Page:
BitPerfect Introduces the Hybrid-DSD File


DSD Master introduces, for the first time, a new file format which we term "Hybrid-DSD".  This is a file format which looks to the world exactly like an Apple Lossless (ALAC) PCM file, and functions exactly like one.  "Hybrid-DSD" files can be loaded into iTunes, or into any other player which supports the Apple Lossless format, and will play music like normal.  A "Hybrid-DSD" file contains a PCM copy of the DSD original.  However, it also contains the original DSD data, encoded within the file in such a way that iTunes and other players won't attempt to read it.  If BitPerfect is asked to play this file, it is able to read both the PCM and the DSD versions.  If your DAC supports DSD, then BitPerfect will automatically play the DSD version, otherwise it will automatically play the PCM version.  BitPerfect 2.0 and later is required to support this feature.  All other playback software will only ever play the PCM version.

Why do we need a Hybrid-DSD file?

Good question!  The main reason is to allow BitPerfect users to play DSD files.  BitPerfect has for a long time now had the capability to play DSD, but since iTunes does not support DSD there is no way to load DSD files into iTunes.  As is the case with FLAC files, if you cannot load it into iTunes, then there is no way to get BitPerfect to play it.

Other players have approached this problem with the use of proxy files.  This is a file which typically looks like an Apple Lossless file, so it can be loaded into iTunes, but contains digital silence, of a duration corresponding to the duration of the DSD file.  It also contains data telling the player the location of the original DSD file, which it can then load and play.  These proxy files do work just fine, but they have some drawbacks which go against BitPerfect's sense of how an App should function.

The proxy file drawback that we dislike the most, is that if you try to play the file through a non DSD-compliant DAC, all you will hear is silence.  This means that if you want to play your music through both DSD-compliant and non DSD-compliant DACs, you have to load both the DSD originals (using proxies) and the PCM versions as separate entities.  Then you need to establish a method to identify which is which within iTunes, bearing in mind while doing so the capabilities of the DAC you have chosen to play through.  At BitPerfect we believe that when you navigate through your music library, you should not be faced with multiple versions of your music, each labelled for a different purpose. You shouldn't have to remember what all these versions are and what they all do.  You should not need to be an expert in the playback capabilities of each audio device that you might want to play your music through.  We believe that the software should be able to do all that for you, with the minimum of driving skill required of the user.  Hybrid-DSD files (and the 2.0 update of BitPerfect) have been developed with this purpose in mind.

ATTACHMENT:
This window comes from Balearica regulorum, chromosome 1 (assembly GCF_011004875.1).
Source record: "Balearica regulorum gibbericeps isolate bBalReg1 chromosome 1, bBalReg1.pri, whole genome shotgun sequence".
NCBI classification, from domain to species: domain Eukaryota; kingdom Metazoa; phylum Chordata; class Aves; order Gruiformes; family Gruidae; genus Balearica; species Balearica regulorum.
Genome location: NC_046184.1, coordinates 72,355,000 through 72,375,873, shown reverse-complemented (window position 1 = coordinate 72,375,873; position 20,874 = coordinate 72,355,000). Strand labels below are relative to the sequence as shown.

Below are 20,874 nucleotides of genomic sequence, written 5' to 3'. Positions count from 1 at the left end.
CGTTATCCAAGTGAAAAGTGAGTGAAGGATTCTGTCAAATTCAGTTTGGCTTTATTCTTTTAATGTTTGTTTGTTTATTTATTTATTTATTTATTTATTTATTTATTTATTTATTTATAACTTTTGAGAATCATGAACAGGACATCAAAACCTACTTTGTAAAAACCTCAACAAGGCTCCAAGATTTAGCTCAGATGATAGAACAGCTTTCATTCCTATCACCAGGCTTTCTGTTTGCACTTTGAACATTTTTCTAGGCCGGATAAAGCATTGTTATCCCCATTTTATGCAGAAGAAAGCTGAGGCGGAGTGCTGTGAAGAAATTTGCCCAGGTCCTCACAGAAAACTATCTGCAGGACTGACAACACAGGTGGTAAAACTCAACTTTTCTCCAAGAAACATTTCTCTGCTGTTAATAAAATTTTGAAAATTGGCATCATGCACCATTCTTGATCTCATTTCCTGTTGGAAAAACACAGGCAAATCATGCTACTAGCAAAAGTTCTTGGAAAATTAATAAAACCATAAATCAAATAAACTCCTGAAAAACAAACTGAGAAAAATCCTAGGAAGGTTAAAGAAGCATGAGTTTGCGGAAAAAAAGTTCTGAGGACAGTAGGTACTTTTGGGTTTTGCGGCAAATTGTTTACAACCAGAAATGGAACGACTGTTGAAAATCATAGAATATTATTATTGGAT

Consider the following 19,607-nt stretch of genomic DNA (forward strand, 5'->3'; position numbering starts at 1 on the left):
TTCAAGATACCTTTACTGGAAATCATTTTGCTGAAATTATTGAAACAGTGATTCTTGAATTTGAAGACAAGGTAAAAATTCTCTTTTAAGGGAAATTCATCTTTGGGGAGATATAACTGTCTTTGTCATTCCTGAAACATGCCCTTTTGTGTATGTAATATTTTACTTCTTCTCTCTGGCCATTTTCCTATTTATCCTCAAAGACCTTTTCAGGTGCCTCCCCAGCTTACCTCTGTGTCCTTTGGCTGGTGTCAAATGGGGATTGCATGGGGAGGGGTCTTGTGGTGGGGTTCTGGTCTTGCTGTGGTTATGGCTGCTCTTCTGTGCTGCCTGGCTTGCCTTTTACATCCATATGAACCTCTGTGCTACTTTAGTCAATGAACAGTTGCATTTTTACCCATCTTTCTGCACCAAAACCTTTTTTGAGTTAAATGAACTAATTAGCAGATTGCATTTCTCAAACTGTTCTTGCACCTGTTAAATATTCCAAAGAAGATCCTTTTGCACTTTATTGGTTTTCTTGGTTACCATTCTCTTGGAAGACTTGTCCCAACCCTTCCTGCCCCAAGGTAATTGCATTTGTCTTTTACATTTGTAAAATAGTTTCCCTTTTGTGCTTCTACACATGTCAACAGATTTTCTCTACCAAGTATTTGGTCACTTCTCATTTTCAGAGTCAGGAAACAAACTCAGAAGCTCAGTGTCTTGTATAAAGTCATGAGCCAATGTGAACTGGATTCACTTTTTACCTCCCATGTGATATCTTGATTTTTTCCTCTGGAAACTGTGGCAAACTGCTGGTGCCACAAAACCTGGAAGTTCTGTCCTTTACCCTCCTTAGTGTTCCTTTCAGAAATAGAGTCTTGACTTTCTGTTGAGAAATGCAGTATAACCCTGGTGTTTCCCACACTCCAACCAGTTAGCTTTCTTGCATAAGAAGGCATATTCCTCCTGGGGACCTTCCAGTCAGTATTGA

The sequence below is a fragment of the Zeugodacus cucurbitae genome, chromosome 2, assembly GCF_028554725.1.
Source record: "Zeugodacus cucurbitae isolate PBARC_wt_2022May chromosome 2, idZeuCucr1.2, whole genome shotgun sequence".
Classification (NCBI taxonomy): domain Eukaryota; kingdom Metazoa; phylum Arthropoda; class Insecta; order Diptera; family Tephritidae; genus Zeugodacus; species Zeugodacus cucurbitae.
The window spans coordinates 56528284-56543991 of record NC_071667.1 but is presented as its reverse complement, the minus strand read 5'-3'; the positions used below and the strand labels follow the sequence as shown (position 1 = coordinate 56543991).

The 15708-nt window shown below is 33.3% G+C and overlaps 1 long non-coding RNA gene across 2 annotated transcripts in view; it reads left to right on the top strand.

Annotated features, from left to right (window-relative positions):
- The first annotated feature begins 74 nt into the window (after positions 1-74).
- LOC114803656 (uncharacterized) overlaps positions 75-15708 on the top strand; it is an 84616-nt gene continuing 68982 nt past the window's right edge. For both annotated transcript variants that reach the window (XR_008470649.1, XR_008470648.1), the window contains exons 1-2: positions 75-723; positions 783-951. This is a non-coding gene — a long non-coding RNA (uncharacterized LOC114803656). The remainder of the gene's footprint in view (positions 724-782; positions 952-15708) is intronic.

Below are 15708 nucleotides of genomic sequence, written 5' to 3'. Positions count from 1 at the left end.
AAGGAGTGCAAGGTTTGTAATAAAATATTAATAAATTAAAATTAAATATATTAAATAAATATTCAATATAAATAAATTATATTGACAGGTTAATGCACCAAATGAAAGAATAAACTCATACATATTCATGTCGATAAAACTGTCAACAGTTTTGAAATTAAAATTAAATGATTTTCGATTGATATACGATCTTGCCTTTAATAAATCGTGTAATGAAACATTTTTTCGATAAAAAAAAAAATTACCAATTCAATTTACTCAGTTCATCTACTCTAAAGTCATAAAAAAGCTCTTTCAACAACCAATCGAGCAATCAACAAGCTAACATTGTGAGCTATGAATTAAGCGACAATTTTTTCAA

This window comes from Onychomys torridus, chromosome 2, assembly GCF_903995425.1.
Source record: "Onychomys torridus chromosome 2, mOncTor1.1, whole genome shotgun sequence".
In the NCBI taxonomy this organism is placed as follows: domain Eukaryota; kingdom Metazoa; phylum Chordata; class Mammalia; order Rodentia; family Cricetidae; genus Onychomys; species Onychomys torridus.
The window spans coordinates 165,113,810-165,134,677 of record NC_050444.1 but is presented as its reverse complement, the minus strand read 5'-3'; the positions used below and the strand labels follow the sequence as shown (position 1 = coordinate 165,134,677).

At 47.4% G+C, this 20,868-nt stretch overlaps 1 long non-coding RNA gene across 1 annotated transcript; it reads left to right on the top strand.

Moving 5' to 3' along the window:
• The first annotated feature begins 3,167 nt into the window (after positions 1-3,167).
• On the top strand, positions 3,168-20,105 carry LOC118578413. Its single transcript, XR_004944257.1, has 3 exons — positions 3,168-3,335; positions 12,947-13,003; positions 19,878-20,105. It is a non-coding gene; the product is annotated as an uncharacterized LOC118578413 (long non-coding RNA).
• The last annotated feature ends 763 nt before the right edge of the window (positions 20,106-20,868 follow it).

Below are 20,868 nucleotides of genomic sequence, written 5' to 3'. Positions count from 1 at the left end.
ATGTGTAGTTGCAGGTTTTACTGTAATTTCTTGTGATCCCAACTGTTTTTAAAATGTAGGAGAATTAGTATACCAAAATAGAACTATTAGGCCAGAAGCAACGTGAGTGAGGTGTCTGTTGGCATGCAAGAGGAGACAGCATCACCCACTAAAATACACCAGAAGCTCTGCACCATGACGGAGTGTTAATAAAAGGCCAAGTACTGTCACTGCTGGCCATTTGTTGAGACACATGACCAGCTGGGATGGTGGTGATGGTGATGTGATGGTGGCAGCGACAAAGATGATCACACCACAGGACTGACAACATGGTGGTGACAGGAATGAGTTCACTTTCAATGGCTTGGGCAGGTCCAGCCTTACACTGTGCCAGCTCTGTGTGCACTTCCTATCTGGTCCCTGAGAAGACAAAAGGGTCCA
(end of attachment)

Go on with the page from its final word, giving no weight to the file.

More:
Using DSD Master's Hybrid-DSD files, you can load into your player a single file which seamlessly switches between the DSD and PCM content according to the capabilities of your DAC and your player software.  It has the further advantage that with DSD Master's proprietary PCM conversion algorithm, when listening to the PCM version you will enjoy the best possible PCM sound quality.  All we ask of you is that you learn to operate iTunes.  We think most audiophiles' cohabiting technophobes will have few - if any - problems with that.

How will I recognize my Hybrid-DSD files?

BitPerfect's new Hybrid-DSD files look like Apple Lossless files.  In fact, strictly speaking, since they adhere fully to the Apple Lossless file specification, they ARE Apple Lossless files!  For that reason, when DSD Master creates a Hybrid-DSD file it gives it a filename with ".DSDh" inserted between the original file name and the ".m4a" extension:

The ".DSDh" has no other function than to enable you to recognize Hybrid-DSD files at a glance, and differentiate them from regular Apple Lossless files.  If you like, you can edit the file name to remove the ".DSDh", and this will have no impact whatsoever on its performance or behavior.

What about the PCM content?

When creating a Hybrid-DSD file, BitPerfect gives you the option of the full range of available sample rates for the PCM content, from 44.1kHz all the way up to 384kHz.  You can choose whichever one you prefer, whether from the perspective of audio quality, DAC compatibility, or file size.  Except for 44.1kHz which is dithered down to 16-bits, all formats maintain a 24-bit bit depth.

We recommend that the very best sound quality will be achieved using one of the 44.1kHz family of sample rates (44.1kHz, 88.2kHz, 176.4kHz, 352.8kHz).  However, only the the very finest audio equipment will be able to resolve the audible differences between those sample rates and the 48kHz family (48kHz, 96kHz, 192kHz, 384kHz).  [For the technically curious among you, this arises because the sample rate of DSD is precisely 64 times 44.1kHz, whereas it is an awkward 58.8 times 48kHz.  64 is an integer power of 2 - this allows the mathematics underlying the sample rate conversion algorithm to be slightly "cleaner".]

Your choice of PCM sample rate will involve a trade-off between sound quality and file size.  Using Light Harmonic's amazing Da Vinci DAC (by a substantial margin the best we have ever heard), which can operate natively at up to 384kHz, it is our observation that incremental improvements in sound quality can be achieved, albeit with rapidly diminishing returns, all the way up to 352.8kHz.  However, in the real world, your best choice for sample rate (based purely on sound quality) will normally be either 176.4kHz or 88.2kHz, depending on the quality and capabilities of your primary non DSD-compliant DAC.  File size considerations may, however, be equally important factors in your particular situation.